C and O stable isotopes and rare earth elements in the Devonian carbonate host rock of the Pivehzhan iron deposit, NE Iran
Keywords:REE geochemistry, Carbonate host rocks, C and O stable isotopes, Pivehzhan, Iron
The Pivehzhan iron deposit is located at about 80km southwest of Mashhad, NE Iran. They occur within the Devonian carbonates as lenticular and massive bodies, as well as veinlets of magnetite and iron sulphides, transformed to goethite and haematite by weathering process. The hydrothermal calcite is the most important gangue mineral, which is observed in the form of veins/veinlets and open-space filling. The iron ores are accompanied by some minor elements such as Mn, Ti, Cr, and V and negligible amounts of Co and Ni. The distribution pattern of Rare Earth Elements (REEs) normalized to Post Archean Australian Shale (PAAS), which is characterized by the upward convex, as well as the positive Eu anomalies indicate the activity of reduced and acidic hydrothermal fluids. The negative Ce anomalies of host carbonates, although slight, point to the dominance of anoxic conditions during interaction with hydrothermal fluids.
The hydrothermal calcite and quartz coexisting with the iron minerals contain principally fluid, which were homogenized into liquid phase. The homogenization temperature (TH(L-V)) and the salinity of the analysed fluid inclusions range from 129°C to 270°C and from 0.4wt.% to 9.41wt.% NaCl eq., respectively. The δ13CPDB and δ18OSMOW values ranges from -2.15‰ to -5.77‰ (PeeDee Belemnite standard, PDB) and from +19.87‰ to +21.64‰ (Standard Mean Ocean Water standard, SMOW) in hydrothermal calcite veinlets occurring with iron minerals and -0.66‰ to -4.37‰ (PDB) and +15.55‰ to +20.14‰ (SMOW) within the host carbonates, respectively.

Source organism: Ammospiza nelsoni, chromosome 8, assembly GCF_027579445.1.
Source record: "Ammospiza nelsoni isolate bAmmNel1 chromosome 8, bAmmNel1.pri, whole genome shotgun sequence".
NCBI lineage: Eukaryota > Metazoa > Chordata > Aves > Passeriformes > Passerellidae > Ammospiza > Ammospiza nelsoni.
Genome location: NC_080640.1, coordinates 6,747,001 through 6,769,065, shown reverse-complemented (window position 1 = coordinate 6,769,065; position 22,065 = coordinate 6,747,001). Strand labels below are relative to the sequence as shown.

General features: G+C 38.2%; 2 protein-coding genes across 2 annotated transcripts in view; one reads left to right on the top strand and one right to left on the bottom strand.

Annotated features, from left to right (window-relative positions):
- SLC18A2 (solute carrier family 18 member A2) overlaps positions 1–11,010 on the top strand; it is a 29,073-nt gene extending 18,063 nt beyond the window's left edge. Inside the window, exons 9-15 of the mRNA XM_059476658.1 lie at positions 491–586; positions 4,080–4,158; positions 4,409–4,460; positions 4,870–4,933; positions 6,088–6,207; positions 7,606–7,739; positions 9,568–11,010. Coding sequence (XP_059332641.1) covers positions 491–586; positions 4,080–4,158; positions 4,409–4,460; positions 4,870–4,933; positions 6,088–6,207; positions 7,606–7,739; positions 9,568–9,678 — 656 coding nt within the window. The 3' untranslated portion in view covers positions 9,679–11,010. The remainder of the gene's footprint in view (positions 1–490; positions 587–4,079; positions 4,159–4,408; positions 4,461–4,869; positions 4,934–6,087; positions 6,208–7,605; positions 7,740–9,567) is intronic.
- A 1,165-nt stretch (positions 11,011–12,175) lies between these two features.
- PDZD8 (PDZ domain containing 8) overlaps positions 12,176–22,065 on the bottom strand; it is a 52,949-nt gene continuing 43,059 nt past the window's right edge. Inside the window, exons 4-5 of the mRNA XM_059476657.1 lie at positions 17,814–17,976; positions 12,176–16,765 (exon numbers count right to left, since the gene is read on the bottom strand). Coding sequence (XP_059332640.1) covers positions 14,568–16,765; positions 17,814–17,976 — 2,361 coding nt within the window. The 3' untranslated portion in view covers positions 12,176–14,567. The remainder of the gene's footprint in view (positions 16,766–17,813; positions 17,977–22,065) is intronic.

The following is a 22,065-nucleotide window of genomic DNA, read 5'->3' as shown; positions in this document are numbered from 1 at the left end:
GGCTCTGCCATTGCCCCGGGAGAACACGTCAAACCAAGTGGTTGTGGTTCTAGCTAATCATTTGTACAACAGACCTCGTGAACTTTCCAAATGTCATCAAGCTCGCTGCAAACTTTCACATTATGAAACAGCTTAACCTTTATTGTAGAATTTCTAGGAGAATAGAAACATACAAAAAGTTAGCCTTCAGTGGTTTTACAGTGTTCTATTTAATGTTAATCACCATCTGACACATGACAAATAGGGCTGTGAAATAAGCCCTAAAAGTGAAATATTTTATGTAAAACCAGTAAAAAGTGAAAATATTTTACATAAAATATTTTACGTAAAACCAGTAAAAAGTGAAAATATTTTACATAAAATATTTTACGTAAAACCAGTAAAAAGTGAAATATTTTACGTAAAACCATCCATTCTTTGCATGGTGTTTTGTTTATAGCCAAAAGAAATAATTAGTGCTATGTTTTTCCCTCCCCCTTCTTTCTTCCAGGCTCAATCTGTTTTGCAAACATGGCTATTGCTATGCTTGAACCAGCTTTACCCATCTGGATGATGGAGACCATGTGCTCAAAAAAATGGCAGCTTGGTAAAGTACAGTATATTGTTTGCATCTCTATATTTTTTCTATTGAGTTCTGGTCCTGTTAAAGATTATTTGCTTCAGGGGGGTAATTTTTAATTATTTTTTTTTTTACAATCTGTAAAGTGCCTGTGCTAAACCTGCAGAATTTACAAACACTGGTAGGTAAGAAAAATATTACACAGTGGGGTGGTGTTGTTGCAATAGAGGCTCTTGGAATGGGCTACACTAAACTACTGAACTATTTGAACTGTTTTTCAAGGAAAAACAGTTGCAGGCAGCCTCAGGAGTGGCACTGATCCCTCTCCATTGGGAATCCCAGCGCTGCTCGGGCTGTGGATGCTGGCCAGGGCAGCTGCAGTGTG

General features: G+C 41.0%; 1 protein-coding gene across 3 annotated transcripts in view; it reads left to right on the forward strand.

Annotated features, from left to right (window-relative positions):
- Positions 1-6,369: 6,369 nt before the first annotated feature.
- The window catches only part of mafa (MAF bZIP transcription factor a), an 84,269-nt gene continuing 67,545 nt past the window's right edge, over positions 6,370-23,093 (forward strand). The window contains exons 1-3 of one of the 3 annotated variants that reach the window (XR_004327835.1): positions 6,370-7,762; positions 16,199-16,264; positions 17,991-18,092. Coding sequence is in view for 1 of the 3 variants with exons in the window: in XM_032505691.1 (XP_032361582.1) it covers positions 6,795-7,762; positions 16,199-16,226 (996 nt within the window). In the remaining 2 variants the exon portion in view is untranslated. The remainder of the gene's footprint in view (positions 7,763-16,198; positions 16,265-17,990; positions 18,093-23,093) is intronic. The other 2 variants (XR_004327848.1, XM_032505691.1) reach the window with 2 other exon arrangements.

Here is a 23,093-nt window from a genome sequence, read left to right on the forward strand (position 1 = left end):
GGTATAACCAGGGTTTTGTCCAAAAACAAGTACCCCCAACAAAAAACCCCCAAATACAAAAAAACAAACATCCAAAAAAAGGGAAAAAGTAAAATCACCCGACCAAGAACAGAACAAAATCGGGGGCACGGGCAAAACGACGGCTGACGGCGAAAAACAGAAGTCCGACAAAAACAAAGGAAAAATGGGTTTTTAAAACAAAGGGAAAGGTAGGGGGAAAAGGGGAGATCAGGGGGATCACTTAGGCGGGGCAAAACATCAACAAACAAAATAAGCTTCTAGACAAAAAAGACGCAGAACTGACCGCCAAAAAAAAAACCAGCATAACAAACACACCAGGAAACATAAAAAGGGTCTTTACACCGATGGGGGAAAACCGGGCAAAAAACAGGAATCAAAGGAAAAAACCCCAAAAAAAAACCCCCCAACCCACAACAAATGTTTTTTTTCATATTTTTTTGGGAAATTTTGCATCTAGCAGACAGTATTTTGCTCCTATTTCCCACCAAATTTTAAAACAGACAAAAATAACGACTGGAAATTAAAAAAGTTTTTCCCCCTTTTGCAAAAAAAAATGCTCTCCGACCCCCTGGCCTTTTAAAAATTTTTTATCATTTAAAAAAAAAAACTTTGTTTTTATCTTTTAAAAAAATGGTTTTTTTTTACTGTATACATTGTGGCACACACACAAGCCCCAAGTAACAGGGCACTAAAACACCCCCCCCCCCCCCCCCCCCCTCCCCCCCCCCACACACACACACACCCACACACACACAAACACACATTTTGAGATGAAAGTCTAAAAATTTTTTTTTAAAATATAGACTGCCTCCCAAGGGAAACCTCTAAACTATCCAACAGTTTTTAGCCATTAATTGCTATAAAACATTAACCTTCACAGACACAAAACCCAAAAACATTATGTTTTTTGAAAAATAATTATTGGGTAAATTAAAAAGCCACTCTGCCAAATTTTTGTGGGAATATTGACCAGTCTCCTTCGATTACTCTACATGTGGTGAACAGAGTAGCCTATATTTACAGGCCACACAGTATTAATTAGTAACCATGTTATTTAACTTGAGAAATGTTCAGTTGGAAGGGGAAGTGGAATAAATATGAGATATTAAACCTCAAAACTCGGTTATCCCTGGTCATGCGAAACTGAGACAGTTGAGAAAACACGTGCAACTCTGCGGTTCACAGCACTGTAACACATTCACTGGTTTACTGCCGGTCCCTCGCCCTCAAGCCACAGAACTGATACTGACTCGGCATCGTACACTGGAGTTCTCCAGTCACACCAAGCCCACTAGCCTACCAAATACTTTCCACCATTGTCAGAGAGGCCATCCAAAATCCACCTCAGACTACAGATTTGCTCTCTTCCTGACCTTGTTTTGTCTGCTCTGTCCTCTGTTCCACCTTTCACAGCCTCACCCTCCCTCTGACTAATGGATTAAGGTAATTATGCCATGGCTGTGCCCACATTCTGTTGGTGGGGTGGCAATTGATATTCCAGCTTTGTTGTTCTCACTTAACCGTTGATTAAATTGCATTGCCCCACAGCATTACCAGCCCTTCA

The field relations and petrographic examination along with geochemical and isotopic considerations indicate that the Pivehzhan iron deposit was formed through replacement processes by reducing and acid fluids containing light carbon and oxygen isotopes. Variations in the physico-chemical conditions of hydrothermal fluids and their interaction with carbonates were the most effective mechanisms in the formation of this iron deposit. The potential source of iron was probably the basement magmatic rocks from which iron was leached by hydrothermal solutions.
The commercial rights of the printed and online versions of Geologica Acta are property of the UB, ICTJA, IDAEA and UAB, and Geologica Acta must be cited for any partial or full reproduction.
The opinions and conclusions stated in each article are the exclusive responsability of the authors and do not necessarily coincide with those of the above mentioned institutions UB, ICTJA, IDAEA and UAB.
Authors retain the copyright on their papers (accepted manuscript, uncorrected proof and published paper) and are authorized to post them on their own Web page or their institutional repositories. In all cases, the complete citation and a link to the Digital Object Identifier (DOI) of the article must be included.
The authors can use excerpts or reproduce illustrations of their papers in other works without prior permission of Geologica Acta provided the source of the paper including the complete citation is fully acknowledged.
Papers are distributed under the Attribution-Share Alike Creative Commons License. This license allows others to alter, remix or build upon a paper and the resulting work may be distributed under the same or similar license to this one.